Hard-hit retail liquor industry counting sales and job losses
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THE SOUTH African liquor industry had haemorrhaged at least R8.5 billion in lost sales plus about 3 000 jobs and still counting from the 4-day trade restrictions imposed on retail liquor stores, it said yesterday.
According to research conducted by the Institut de Publique Sondage d’Opinion Secteur South Africa, commissioned by the Consumer Goods Council of South Africa (CGCSA) and the Liquor Traders Association of South Africa (LTASA), liquor retailers have been losing about 50 percent of revenue they would have earned from Thursday to Saturday, yet overhead costs have remained unchanged.
In a statement on the research yesterday, liquor retailers said revenue losses for small liquor outlets were as high as 65 percent of weekly turnover between Friday and Sunday.
“To put this in perspective, aggregate loss in sales since the inception of lockdown stands at approximately R8.5 billion, sales volume has dropped by between 20 and 50 percent across the retail formats per month and with 60 percent of convenience trading being done mostly post 5pm on weekdays and on weekends these figures are predicted to continue on a downward scale with great harm to business and jobs,” the CGCSA said.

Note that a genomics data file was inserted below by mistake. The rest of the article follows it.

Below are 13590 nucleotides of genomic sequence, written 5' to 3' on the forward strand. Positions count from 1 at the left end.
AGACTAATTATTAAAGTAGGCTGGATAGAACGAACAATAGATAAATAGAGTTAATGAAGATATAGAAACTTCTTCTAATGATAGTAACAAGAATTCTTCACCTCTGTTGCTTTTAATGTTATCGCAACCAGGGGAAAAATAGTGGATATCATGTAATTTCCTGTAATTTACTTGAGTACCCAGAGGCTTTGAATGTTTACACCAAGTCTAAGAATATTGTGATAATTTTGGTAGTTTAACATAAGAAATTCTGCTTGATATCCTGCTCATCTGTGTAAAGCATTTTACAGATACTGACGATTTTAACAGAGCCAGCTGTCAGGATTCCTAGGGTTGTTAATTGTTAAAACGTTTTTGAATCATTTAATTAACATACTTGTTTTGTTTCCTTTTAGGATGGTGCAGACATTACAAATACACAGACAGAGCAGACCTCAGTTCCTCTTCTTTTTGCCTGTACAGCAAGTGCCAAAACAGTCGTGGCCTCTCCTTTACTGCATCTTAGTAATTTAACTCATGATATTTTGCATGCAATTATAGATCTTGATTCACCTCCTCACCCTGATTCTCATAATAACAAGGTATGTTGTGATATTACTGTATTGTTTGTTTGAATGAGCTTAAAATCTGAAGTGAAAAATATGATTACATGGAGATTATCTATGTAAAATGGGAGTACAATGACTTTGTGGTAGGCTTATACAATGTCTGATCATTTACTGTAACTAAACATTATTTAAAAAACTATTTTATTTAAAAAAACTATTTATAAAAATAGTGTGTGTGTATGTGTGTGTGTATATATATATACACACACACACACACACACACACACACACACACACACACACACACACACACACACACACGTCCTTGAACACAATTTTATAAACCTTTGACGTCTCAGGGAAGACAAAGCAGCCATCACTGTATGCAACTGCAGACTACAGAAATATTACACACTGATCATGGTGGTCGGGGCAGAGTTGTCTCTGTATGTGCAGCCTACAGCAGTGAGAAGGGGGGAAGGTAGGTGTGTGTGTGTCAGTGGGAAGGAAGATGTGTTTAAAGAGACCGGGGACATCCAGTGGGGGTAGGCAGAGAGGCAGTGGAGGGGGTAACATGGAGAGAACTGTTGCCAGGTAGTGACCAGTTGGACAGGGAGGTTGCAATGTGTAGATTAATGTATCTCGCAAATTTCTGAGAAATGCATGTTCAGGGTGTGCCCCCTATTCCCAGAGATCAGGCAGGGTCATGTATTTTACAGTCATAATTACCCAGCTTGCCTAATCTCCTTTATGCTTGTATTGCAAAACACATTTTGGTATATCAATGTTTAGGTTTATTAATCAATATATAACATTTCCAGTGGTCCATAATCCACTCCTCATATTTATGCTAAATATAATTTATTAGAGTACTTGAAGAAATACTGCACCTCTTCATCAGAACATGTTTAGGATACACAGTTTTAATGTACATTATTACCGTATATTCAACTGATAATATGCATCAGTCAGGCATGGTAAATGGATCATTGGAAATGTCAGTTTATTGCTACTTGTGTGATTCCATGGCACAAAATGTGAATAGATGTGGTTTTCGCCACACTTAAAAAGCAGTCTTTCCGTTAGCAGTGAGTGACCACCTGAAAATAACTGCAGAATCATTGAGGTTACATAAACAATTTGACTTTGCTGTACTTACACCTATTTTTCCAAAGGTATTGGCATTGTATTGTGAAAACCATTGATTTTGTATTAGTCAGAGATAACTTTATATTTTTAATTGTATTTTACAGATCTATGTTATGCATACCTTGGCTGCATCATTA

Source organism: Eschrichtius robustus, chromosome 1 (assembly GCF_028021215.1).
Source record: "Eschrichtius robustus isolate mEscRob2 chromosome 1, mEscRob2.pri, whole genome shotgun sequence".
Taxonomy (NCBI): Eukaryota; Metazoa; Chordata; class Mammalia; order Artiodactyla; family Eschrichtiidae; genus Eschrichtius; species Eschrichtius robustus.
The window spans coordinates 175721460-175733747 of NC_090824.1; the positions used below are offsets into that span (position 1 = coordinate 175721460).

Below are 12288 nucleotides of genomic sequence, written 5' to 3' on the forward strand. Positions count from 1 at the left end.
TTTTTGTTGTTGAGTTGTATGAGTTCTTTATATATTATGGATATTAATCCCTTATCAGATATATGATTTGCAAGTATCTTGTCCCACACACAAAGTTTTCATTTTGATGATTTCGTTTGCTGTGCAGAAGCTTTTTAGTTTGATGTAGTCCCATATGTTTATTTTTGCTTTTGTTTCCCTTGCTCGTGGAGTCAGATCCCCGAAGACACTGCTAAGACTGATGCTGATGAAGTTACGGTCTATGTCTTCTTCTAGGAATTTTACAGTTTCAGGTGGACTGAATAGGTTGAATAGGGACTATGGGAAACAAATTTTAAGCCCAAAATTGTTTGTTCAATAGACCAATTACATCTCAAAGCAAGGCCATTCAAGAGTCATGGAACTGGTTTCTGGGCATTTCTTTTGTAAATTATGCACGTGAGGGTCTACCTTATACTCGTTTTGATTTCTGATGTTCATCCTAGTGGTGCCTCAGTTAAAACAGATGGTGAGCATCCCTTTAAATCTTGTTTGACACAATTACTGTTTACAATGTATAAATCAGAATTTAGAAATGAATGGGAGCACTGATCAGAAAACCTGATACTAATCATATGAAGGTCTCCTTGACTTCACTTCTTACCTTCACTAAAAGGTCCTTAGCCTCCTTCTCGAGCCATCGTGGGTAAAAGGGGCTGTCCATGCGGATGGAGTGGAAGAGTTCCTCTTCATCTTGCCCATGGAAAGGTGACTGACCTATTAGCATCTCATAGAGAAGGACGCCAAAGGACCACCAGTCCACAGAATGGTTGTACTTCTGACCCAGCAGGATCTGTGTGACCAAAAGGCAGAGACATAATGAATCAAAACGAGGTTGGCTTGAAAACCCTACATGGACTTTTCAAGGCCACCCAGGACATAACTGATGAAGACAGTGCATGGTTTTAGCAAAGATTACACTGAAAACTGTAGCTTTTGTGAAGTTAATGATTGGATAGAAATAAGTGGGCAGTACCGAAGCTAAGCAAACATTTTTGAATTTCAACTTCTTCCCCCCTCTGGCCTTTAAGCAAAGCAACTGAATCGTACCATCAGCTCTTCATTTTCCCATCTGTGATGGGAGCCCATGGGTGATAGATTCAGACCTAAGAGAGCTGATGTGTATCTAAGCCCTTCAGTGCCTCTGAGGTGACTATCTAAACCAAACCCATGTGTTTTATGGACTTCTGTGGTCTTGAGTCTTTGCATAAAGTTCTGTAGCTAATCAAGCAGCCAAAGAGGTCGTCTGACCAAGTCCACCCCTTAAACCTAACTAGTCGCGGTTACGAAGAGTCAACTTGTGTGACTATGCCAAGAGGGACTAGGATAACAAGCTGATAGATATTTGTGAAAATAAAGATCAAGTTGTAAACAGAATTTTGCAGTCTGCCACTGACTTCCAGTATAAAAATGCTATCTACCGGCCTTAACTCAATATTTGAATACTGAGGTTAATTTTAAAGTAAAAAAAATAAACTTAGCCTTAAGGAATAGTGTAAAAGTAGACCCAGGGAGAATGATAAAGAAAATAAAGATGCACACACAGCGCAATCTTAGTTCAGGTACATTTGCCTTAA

In addition to cutting staff and costs, retailers have been negotiating with landlords to reduce rentals, which in turn affects the revenue of commercial property owners.
The research found that some retailers had reduced the working hours and wages of staff, and diversified products/service lines or changed/ improved operations model to adapt to new conditions. Others had explored e-commerce focus/capabilities, cut discretionary spending, cancelled salary increases, renegotiated leases or debt repayments, or applied for government support, although not all have received the required funding.
“Given the impact of the severity of the lockdowns so far, and considering that some retailers may need at least six months to fully recover from successive lockdowns, further retrenchments cannot be ruled out,” the research found.
The research found that nearly 3 000 jobs had already been lost in the more than 1 400 independently owned liquor store sector, which employs more than 14 000 people.
“Many of these stores are black-owned and employees are breadwinners, the majority being black female. With each store on average employing five people – excluding service providers’ employees, such as merchandisers, security workers and cleaners – these are at real risk of losing jobs with devastating consequences,” it said.
The LTASA said the economic impact of the restrictions had been dramatic and devastating on small, medium and micro-enterprise businesses.